Kiran didn’t seem like the type of kid parents should worry about. “He was the easy one,” his father, Raghu, a physician, says. “He always wanted to please.” Unlike other children in his suburban St. Louis preschool, Kiran (a nickname his parents asked me to use to protect his identity) rarely disobeyed or acted out. If he dawdled or didn’t listen, Raghu (also a nickname) had only to count to five before Kiran hastened to tie his shoes or put the toys away. He was kind to other children; if a classmate cried, Kiran immediately approached. “Our little empath!” his parents proudly called him.
But there were worrisome signs. For one thing, unlike your typical joyful and carefree 4-year-old, Kiran didn’t have a lot of fun. “He wasn’t running around, bouncing about, battling to get to the top of the slide like other kids,” Raghu notes. Kiran’s mother, Elizabeth (her middle name), an engineer, recalls constant refrains of “Nothing is fun; I’m bored.” When Raghu and Elizabeth reminded a downbeat Kiran of their coming trip to Disney World, Kiran responded: “Mickey lies. Dreams don’t come true.”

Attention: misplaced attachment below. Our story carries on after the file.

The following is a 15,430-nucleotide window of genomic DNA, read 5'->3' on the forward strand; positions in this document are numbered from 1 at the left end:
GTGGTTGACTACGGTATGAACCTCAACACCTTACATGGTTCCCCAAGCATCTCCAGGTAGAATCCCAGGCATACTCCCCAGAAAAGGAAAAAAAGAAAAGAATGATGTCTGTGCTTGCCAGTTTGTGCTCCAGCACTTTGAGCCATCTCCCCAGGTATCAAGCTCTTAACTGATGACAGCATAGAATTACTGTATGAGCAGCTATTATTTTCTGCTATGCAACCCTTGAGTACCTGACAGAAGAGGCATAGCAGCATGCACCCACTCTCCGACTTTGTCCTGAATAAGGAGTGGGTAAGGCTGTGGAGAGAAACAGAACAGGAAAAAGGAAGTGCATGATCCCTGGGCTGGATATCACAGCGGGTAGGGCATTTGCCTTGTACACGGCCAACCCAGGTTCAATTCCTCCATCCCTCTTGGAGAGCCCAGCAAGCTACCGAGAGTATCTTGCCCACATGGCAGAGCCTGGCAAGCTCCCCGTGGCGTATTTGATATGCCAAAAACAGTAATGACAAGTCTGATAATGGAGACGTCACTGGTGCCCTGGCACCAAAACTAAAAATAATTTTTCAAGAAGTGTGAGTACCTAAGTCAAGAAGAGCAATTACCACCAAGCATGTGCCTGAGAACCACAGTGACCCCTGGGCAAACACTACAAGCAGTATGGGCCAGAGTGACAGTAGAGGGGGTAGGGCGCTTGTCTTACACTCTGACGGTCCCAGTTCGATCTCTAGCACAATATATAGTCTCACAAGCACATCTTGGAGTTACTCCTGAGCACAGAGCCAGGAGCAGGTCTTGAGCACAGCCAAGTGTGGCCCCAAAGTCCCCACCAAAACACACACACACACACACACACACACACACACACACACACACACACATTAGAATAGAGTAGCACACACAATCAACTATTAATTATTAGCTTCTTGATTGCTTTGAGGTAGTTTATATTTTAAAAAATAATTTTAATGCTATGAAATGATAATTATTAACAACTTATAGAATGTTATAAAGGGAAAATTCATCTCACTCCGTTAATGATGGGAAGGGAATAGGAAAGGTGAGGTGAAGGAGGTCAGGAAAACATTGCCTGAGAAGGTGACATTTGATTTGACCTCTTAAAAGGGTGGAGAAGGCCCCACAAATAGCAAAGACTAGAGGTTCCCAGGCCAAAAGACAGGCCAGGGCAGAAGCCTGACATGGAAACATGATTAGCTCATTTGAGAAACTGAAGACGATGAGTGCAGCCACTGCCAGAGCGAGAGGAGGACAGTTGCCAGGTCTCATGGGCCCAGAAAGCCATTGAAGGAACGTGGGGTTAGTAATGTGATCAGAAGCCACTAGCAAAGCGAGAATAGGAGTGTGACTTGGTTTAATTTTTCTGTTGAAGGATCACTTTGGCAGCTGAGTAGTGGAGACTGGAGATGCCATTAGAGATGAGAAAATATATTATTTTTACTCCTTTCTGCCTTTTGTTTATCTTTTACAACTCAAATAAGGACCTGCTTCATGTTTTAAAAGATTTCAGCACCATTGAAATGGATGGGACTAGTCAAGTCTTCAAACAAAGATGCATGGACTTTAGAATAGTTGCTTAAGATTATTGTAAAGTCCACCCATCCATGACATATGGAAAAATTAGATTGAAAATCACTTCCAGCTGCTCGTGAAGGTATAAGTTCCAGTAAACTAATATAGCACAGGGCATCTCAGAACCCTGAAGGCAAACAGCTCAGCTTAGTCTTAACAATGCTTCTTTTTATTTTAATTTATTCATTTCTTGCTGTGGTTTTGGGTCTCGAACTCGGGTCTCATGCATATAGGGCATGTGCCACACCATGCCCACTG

via Can Preschoolers Be Depressed? – NYTimes.com.
This is a long read but totally worth it if you’re interested in childhood mental illness.
Note: To support the site we make money on some products, product categories and services that we talk about on this website through affiliate relationships with the merchants in question. We get a small commission on sales of those products.That in no way affects our opinions of those products and services.